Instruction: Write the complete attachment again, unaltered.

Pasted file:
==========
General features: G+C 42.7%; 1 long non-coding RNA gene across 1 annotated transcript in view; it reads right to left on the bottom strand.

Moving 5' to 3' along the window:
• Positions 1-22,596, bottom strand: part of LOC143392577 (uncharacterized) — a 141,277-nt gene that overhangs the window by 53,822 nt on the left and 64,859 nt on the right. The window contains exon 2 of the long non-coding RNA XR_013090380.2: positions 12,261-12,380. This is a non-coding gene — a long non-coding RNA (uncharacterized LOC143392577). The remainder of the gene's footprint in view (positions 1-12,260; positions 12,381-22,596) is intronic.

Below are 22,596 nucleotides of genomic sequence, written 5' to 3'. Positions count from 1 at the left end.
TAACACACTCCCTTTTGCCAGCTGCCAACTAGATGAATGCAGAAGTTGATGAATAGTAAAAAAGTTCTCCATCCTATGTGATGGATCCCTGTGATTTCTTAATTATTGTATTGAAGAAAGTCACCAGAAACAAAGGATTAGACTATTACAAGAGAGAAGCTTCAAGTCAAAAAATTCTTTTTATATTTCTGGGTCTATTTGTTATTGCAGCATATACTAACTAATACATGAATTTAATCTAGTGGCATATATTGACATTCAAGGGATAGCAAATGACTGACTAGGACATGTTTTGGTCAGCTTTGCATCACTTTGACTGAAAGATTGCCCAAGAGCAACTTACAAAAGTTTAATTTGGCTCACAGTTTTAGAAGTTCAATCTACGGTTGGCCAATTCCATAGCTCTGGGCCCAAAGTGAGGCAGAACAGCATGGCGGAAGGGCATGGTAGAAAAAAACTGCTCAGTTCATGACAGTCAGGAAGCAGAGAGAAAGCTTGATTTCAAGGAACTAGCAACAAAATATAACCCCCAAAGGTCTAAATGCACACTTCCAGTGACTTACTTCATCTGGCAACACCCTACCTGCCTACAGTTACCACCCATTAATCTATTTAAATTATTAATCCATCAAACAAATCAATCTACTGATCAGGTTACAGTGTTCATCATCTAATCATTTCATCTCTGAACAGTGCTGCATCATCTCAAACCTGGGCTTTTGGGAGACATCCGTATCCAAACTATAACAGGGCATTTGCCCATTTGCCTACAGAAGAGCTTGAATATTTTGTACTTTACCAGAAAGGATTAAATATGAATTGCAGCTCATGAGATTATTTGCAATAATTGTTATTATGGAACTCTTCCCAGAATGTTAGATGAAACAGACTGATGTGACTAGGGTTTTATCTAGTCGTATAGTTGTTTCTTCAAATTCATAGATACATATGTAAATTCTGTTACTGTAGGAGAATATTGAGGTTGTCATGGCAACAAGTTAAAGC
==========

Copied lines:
General features: G+C 42.7%; 1 long non-coding RNA gene across 1 annotated transcript in view; it reads right to left on the bottom strand.

Moving 5' to 3' along the window:
• Positions 1-22,596, bottom strand: part of LOC143392577 (uncharacterized) — a 141,277-nt gene that overhangs the window by 53,822 nt on the left and 64,859 nt on the right. The window contains exon 2 of the long non-coding RNA XR_013090380.2: positions 12,261-12,380. This is a non-coding gene — a long non-coding RNA (uncharacterized LOC143392577). The remainder of the gene's footprint in view (positions 1-12,260; positions 12,381-22,596) is intronic.

Below are 22,596 nucleotides of genomic sequence, written 5' to 3'. Positions count from 1 at the left end.
TAACACACTCCCTTTTGCCAGCTGCCAACTAGATGAATGCAGAAGTTGATGAATAGTAAAAAAGTTCTCCATCCTATGTGATGGATCCCTGTGATTTCTTAATTATTGTATTGAAGAAAGTCACCAGAAACAAAGGATTAGACTATTACAAGAGAGAAGCTTCAAGTCAAAAAATTCTTTTTATATTTCTGGGTCTATTTGTTATTGCAGCATATACTAACTAATACATGAATTTAATCTAGTGGCATATATTGACATTCAAGGGATAGCAAATGACTGACTAGGACATGTTTTGGTCAGCTTTGCATCACTTTGACTGAAAGATTGCCCAAGAGCAACTTACAAAAGTTTAATTTGGCTCACAGTTTTAGAAGTTCAATCTACGGTTGGCCAATTCCATAGCTCTGGGCCCAAAGTGAGGCAGAACAGCATGGCGGAAGGGCATGGTAGAAAAAAACTGCTCAGTTCATGACAGTCAGGAAGCAGAGAGAAAGCTTGATTTCAAGGAACTAGCAACAAAATATAACCCCCAAAGGTCTAAATGCACACTTCCAGTGACTTACTTCATCTGGCAACACCCTACCTGCCTACAGTTACCACCCATTAATCTATTTAAATTATTAATCCATCAAACAAATCAATCTACTGATCAGGTTACAGTGTTCATCATCTAATCATTTCATCTCTGAACAGTGCTGCATCATCTCAAACCTGGGCTTTTGGGAGACATCCGTATCCAAACTATAACAGGGCATTTGCCCATTTGCCTACAGAAGAGCTTGAATATTTTGTACTTTACCAGAAAGGATTAAATATGAATTGCAGCTCATGAGATTATTTGCAATAATTGTTATTATGGAACTCTTCCCAGAATGTTAGATGAAACAGACTGATGTGACTAGGGTTTTATCTAGTCGTATAGTTGTTTCTTCAAATTCATAGATACATATGTAAATTCTGTTACTGTAGGAGAATATTGAGGTTGTCATGGCAACAAGTTAAAGC